Denmark violates the International Covenant on Civil and Political Rights in failing to provide sufficient reasons for refusing a naturalisation application


Q v. Denmark (2001/2010)

Este artículo también se encuentra en español aquí


In April 2015, the Human Rights Committee was asked to consider whether Denmark had violated its obligations under the International Covenant on Civil and Political Rights in its consideration of an individual’s application for naturalisation.

Q v. Denmark (2001/2010)

Este artículo también se encuentra en español aquí


In April 2015, the Human Rights Committee was asked to consider whether Denmark had violated its obligations under the International Covenant on Civil and Political Rights in its consideration of an individual’s application for naturalisation.

The communication was submitted by an Iraqi citizen under the Optional Protocol to the Covenant.


The author arrived in Denmark on 15 October 1997 and was granted humanitarian protection. On 30 April 1998, the author obtained a residence permit. On 9 May 2001, his residence permit was given indefinite duration.

On 12 May 2005, the author applied to the Copenhagen police for Danish naturalisation. The Ministry of Refugees, Immigration and Integration Affairs subsequently received the application from the police. On 27 January 2006, the Ministry informed the author that his application had been received and the examination procedure would start within 12 to 16 months. On 25 June 2007, the author was requested to submit details of his Danish language proficiency, any criminal record and any public debts. On 2 July 2007, the author submitted the requested information.

On 4 July 2007, the Ministry informed the author that the documentation that he had submitted regarding his participation in language courses did not satisfy the requirement of language proficiency contained in the Danish Guidelines on Naturalisation, which provided that the applicant should be proficient in the Danish language and have knowledge of Danish society, culture and history. The author then requested to be exempted from the language requirement for medical reasons, pursuant to the Guidelines. On 5 October 2007, the Ministry notified the author that his request for exemption had been rejected and that no proper basis had been found to bring it to the attention of the Parliament’s Committee on Naturalisation as the author had failed to demonstrate a severe physical or mental illness.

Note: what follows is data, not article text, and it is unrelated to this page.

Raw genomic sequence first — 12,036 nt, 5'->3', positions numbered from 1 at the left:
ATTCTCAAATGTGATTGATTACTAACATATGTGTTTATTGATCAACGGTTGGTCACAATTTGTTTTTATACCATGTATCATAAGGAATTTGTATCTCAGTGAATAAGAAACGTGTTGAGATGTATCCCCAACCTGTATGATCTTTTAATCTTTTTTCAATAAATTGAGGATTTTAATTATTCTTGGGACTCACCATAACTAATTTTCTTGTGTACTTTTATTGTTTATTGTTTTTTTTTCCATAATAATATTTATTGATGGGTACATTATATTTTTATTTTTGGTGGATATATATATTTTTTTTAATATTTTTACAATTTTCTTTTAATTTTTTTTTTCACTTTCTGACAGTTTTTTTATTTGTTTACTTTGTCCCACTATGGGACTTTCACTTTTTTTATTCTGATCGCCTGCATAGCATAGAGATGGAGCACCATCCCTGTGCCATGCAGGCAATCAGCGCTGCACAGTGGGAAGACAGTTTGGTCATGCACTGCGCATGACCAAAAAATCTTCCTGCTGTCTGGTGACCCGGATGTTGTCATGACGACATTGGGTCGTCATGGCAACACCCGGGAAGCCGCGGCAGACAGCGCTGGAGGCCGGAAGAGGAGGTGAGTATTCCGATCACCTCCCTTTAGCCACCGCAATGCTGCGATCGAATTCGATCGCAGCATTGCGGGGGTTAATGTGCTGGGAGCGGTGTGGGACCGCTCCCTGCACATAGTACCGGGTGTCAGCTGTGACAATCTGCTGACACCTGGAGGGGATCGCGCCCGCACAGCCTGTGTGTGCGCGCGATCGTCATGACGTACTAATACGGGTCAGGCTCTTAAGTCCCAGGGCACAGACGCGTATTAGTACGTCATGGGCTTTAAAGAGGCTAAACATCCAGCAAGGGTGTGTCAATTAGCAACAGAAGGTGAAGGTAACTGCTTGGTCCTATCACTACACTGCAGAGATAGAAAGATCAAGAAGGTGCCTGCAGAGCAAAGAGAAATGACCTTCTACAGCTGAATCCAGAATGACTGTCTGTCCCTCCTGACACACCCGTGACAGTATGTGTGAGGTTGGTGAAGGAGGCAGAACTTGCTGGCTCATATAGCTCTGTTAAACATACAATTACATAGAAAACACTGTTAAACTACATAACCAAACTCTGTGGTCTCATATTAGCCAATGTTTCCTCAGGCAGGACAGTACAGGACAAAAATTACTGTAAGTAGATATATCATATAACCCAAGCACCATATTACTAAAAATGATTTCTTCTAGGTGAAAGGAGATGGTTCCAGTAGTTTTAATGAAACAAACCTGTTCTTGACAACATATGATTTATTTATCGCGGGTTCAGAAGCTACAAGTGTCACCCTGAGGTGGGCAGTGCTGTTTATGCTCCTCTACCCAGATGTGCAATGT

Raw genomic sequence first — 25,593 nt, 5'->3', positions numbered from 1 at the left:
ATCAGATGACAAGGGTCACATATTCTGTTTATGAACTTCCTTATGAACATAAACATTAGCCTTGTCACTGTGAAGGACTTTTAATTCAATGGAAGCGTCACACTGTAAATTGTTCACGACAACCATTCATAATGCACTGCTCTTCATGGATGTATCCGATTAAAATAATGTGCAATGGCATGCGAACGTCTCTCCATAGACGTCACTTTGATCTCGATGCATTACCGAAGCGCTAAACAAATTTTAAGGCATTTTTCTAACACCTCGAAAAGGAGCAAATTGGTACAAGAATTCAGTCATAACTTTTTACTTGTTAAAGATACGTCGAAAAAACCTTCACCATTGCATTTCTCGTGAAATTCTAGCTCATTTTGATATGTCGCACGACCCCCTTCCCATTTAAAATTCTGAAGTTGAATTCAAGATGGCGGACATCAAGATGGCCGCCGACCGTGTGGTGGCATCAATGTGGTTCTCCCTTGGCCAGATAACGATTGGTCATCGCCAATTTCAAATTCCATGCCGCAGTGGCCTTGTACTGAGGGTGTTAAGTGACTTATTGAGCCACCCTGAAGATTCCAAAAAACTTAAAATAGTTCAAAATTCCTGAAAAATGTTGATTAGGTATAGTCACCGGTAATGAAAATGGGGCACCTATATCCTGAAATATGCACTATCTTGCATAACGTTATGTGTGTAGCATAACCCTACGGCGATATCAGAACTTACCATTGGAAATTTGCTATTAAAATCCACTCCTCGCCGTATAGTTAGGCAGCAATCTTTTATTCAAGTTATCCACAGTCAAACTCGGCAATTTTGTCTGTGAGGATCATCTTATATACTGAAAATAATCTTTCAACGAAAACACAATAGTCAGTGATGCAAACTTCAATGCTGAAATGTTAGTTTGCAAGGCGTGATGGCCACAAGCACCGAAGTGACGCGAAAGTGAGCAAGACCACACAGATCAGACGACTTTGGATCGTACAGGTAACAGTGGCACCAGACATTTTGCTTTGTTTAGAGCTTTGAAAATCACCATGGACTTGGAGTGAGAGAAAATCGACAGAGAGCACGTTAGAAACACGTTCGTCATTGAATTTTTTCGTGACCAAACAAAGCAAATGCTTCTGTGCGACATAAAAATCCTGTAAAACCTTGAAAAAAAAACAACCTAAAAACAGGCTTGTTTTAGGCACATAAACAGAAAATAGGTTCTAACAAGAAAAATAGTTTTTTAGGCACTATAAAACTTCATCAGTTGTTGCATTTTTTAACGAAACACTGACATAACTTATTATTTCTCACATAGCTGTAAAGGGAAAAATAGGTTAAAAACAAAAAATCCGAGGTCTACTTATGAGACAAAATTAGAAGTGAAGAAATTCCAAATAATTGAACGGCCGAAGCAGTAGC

The author then provided a medical opinion from his psychiatrist and requested a reconsideration of his exemption request. On 3 June 2008, the Ministry informed the author that the Committee on Naturalisation had found no basis to grant the exemption. No explanation was given as to the reasons for the denial.

On 9 September 2009, the author’s psychiatrist informed the Ministry about his medical assessment of the author. He indicated that he had been monitoring the author since December 2007 and that the author suffered from a severe chronic mental disorder in the form of paranoid psychosis and depression that had no prospect of improving. As a result, the Ministry examined the case again. However, on 6 November 2009, the author was informed that the letter from his psychiatrist did not contain any new information and that therefore there were no grounds to re-submit his request to the Naturalisation Committee.